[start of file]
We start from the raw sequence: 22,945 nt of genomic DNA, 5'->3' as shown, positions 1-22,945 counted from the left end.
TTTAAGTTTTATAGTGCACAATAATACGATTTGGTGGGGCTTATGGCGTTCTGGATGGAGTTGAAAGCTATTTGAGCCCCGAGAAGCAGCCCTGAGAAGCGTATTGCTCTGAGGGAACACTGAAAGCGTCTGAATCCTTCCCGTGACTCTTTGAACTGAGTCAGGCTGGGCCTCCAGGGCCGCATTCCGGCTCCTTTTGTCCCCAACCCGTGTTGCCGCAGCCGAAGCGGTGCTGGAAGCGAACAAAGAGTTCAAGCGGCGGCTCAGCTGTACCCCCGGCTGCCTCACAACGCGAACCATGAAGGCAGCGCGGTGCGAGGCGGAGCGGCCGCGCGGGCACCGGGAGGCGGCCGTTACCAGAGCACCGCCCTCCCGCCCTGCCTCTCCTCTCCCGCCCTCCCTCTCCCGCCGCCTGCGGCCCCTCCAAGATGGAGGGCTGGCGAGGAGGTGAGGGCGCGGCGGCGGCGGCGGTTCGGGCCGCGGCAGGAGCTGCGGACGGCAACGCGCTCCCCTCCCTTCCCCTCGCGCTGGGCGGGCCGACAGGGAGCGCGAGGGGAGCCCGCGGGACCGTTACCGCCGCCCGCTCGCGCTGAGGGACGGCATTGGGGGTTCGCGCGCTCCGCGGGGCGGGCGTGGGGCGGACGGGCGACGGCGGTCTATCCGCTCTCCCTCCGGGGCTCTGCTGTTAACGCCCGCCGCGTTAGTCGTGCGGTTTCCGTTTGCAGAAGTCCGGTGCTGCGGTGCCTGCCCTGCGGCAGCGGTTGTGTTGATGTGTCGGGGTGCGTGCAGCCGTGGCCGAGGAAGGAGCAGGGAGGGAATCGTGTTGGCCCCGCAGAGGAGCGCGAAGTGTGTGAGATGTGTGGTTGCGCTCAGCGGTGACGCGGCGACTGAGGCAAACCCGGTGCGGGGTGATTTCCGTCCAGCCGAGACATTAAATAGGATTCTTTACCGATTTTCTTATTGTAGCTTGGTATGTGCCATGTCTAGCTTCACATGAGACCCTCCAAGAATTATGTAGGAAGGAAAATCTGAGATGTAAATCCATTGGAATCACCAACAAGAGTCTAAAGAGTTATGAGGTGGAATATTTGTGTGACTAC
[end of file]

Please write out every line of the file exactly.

We start from the raw sequence: 22,945 nt of genomic DNA, 5'->3' as shown, positions 1-22,945 counted from the left end.
TTTAAGTTTTATAGTGCACAATAATACGATTTGGTGGGGCTTATGGCGTTCTGGATGGAGTTGAAAGCTATTTGAGCCCCGAGAAGCAGCCCTGAGAAGCGTATTGCTCTGAGGGAACACTGAAAGCGTCTGAATCCTTCCCGTGACTCTTTGAACTGAGTCAGGCTGGGCCTCCAGGGCCGCATTCCGGCTCCTTTTGTCCCCAACCCGTGTTGCCGCAGCCGAAGCGGTGCTGGAAGCGAACAAAGAGTTCAAGCGGCGGCTCAGCTGTACCCCCGGCTGCCTCACAACGCGAACCATGAAGGCAGCGCGGTGCGAGGCGGAGCGGCCGCGCGGGCACCGGGAGGCGGCCGTTACCAGAGCACCGCCCTCCCGCCCTGCCTCTCCTCTCCCGCCCTCCCTCTCCCGCCGCCTGCGGCCCCTCCAAGATGGAGGGCTGGCGAGGAGGTGAGGGCGCGGCGGCGGCGGCGGTTCGGGCCGCGGCAGGAGCTGCGGACGGCAACGCGCTCCCCTCCCTTCCCCTCGCGCTGGGCGGGCCGACAGGGAGCGCGAGGGGAGCCCGCGGGACCGTTACCGCCGCCCGCTCGCGCTGAGGGACGGCATTGGGGGTTCGCGCGCTCCGCGGGGCGGGCGTGGGGCGGACGGGCGACGGCGGTCTATCCGCTCTCCCTCCGGGGCTCTGCTGTTAACGCCCGCCGCGTTAGTCGTGCGGTTTCCGTTTGCAGAAGTCCGGTGCTGCGGTGCCTGCCCTGCGGCAGCGGTTGTGTTGATGTGTCGGGGTGCGTGCAGCCGTGGCCGAGGAAGGAGCAGGGAGGGAATCGTGTTGGCCCCGCAGAGGAGCGCGAAGTGTGTGAGATGTGTGGTTGCGCTCAGCGGTGACGCGGCGACTGAGGCAAACCCGGTGCGGGGTGATTTCCGTCCAGCCGAGACATTAAATAGGATTCTTTACCGATTTTCTTATTGTAGCTTGGTATGTGCCATGTCTAGCTTCACATGAGACCCTCCAAGAATTATGTAGGAAGGAAAATCTGAGATGTAAATCCATTGGAATCACCAACAAGAGTCTAAAGAGTTATGAGGTGGAATATTTGTGTGACTAC